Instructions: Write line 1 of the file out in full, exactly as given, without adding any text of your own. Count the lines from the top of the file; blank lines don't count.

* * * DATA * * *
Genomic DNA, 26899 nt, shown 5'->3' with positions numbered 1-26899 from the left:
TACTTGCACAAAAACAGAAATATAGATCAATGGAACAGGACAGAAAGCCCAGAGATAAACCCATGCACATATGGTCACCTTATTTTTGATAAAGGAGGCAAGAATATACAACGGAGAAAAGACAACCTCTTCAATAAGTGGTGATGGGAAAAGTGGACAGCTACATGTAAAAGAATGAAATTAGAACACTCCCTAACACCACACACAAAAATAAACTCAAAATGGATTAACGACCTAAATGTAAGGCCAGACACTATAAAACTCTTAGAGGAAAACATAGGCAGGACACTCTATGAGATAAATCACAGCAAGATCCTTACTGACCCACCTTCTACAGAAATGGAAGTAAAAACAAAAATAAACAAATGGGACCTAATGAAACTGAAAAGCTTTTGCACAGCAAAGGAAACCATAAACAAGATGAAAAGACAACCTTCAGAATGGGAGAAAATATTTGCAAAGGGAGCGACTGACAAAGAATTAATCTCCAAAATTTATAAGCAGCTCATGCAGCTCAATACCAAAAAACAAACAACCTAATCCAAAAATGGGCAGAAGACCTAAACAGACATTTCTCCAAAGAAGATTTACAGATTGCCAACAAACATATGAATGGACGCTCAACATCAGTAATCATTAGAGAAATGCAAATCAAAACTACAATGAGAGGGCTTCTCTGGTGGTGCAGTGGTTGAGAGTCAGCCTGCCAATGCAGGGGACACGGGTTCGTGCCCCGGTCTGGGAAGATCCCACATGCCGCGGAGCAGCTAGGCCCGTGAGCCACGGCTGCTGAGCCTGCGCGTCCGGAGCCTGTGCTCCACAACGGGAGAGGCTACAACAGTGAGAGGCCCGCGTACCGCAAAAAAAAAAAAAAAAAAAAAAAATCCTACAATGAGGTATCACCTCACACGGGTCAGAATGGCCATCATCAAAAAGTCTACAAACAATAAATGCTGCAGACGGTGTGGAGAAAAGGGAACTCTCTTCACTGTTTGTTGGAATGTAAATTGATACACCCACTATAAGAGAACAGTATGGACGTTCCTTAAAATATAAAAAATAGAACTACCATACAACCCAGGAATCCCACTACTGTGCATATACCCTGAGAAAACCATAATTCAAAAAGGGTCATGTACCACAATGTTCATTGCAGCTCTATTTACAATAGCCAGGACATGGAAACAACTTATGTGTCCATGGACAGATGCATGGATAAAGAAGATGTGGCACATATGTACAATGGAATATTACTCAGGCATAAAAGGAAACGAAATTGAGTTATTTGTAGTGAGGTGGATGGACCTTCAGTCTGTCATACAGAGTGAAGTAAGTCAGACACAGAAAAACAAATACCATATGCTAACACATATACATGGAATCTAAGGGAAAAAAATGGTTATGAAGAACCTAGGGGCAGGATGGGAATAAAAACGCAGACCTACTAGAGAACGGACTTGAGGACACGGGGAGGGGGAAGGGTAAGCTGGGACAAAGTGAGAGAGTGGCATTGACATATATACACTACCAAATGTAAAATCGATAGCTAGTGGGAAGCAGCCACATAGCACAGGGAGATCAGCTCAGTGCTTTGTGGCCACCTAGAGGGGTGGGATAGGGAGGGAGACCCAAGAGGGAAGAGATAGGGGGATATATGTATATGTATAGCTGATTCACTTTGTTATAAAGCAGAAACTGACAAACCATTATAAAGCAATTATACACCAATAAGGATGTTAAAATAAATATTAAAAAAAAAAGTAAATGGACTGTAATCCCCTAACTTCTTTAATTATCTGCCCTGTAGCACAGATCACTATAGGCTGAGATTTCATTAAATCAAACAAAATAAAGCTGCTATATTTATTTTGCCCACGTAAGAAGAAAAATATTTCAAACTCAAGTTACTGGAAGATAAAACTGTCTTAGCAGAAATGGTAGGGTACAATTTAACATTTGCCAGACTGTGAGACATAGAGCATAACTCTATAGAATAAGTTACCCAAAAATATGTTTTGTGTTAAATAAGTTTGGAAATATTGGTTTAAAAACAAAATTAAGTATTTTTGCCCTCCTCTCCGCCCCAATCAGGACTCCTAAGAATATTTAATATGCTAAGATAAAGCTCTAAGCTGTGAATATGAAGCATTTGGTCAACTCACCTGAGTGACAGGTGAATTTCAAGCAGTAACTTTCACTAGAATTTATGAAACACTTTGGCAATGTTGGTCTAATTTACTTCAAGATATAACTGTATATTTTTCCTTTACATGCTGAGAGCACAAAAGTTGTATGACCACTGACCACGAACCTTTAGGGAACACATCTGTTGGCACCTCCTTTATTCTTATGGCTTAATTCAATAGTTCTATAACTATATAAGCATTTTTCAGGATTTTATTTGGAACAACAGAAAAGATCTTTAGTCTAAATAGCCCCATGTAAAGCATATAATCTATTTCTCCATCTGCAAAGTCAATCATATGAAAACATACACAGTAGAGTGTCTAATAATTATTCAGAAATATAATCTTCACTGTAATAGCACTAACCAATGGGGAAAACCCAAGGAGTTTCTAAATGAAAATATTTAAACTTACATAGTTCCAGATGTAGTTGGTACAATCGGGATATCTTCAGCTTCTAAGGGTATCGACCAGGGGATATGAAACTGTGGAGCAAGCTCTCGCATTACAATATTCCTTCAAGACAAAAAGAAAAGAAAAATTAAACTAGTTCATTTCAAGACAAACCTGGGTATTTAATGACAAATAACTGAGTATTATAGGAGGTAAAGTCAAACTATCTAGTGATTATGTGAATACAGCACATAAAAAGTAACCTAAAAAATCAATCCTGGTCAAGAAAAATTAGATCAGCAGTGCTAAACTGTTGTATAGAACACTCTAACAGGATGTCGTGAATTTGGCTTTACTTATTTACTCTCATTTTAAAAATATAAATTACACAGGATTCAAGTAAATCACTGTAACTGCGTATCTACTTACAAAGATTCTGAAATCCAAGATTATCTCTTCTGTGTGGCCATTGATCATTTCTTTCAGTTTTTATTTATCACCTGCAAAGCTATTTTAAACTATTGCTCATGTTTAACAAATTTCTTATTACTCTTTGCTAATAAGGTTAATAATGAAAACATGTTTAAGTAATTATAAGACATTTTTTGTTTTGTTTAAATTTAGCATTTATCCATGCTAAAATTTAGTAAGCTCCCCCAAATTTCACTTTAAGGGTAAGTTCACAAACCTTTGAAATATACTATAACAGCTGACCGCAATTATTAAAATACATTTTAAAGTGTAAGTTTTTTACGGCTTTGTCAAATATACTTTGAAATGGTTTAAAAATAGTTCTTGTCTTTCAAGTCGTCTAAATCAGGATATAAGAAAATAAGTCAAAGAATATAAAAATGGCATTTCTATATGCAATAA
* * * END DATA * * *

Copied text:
Genomic DNA, 26899 nt, shown 5'->3' with positions numbered 1-26899 from the left: